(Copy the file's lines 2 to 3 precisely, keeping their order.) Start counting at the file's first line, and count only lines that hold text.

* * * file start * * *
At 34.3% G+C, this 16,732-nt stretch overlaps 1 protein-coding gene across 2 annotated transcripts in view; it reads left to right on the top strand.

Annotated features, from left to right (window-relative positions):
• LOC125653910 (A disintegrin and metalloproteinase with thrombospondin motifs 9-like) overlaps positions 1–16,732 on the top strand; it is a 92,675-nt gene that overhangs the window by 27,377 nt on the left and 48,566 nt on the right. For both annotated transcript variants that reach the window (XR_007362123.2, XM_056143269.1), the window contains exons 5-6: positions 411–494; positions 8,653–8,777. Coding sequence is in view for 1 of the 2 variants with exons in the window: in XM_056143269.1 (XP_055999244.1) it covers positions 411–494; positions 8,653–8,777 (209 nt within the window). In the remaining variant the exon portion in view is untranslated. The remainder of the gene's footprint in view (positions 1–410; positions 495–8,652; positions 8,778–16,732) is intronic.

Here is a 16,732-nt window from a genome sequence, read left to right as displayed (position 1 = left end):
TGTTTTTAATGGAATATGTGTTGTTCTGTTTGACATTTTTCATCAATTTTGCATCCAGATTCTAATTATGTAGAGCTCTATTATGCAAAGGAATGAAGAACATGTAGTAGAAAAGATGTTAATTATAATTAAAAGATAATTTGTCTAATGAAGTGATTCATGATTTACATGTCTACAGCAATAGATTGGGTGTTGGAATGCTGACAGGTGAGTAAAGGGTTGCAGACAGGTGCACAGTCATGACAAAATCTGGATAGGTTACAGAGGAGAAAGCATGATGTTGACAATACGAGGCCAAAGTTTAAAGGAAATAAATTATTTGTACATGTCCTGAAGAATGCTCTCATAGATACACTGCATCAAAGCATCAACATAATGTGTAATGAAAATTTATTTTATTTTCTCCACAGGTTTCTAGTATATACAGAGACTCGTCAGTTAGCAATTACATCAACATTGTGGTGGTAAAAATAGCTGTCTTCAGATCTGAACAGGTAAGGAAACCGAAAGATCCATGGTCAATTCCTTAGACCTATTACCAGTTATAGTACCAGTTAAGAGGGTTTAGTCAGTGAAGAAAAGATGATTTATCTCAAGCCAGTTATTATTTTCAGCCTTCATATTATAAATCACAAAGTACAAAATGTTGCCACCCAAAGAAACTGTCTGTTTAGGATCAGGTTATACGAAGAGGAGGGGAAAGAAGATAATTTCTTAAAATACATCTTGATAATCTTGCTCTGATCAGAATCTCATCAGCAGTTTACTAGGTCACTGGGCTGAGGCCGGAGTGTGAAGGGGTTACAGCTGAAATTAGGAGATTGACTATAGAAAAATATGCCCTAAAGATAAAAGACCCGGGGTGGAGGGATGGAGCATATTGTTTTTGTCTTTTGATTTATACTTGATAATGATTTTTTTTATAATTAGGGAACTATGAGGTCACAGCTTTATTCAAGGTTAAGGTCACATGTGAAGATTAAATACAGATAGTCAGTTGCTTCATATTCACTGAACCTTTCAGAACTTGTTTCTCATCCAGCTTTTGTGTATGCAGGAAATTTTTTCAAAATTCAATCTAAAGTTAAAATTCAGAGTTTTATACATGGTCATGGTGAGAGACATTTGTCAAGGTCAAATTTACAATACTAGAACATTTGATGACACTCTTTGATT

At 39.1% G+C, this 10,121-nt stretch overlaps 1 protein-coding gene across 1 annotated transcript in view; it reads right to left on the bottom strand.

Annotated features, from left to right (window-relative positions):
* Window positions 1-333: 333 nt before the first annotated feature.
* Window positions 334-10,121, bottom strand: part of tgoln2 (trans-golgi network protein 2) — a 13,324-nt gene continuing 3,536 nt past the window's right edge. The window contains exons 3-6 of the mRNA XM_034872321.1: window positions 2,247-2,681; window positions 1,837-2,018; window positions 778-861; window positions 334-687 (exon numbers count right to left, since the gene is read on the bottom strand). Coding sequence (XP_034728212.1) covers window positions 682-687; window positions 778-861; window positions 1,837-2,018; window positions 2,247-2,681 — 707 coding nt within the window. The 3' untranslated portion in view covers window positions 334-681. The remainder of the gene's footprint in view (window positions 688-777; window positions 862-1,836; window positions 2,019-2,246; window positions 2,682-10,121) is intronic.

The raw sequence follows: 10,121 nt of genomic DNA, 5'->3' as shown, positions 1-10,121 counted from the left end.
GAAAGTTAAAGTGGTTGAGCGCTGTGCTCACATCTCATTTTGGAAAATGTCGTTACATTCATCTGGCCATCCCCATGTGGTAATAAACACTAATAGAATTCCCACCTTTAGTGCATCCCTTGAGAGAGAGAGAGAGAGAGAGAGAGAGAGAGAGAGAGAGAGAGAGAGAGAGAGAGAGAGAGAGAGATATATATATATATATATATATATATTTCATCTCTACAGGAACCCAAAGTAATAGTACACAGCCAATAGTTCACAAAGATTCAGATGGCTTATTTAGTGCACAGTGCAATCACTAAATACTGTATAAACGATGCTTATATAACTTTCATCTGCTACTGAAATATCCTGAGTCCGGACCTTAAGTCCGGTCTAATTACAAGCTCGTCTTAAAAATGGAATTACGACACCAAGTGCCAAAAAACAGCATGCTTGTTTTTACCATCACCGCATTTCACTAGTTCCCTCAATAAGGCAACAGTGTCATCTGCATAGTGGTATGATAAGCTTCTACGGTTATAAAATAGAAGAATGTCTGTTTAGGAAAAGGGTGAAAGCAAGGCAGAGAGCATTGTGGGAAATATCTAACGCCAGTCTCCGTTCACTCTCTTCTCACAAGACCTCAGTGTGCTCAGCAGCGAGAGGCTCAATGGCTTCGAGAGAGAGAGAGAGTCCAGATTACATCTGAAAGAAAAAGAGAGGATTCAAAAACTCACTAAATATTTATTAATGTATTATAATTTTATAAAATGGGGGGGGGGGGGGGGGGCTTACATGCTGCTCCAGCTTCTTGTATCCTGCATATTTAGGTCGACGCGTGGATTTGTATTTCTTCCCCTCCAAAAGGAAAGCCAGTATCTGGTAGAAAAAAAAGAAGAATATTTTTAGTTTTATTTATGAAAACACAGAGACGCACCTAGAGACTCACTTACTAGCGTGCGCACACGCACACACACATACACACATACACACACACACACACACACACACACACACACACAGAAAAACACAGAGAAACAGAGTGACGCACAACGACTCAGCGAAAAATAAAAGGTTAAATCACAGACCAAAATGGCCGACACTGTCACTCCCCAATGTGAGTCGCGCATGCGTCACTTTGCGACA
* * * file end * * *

Annotated features, from left to right (window-relative positions):
• LOC125653910 (A disintegrin and metalloproteinase with thrombospondin motifs 9-like) overlaps positions 1–16,732 on the top strand; it is a 92,675-nt gene that overhangs the window by 27,377 nt on the left and 48,566 nt on the right. For both annotated transcript variants that reach the window (XR_007362123.2, XM_056143269.1), the window contains exons 5-6: positions 411–494; positions 8,653–8,777. Coding sequence is in view for 1 of the 2 variants with exons in the window: in XM_056143269.1 (XP_055999244.1) it covers positions 411–494; positions 8,653–8,777 (209 nt within the window). In the remaining variant the exon portion in view is untranslated. The remainder of the gene's footprint in view (positions 1–410; positions 495–8,652; positions 8,778–16,732) is intronic.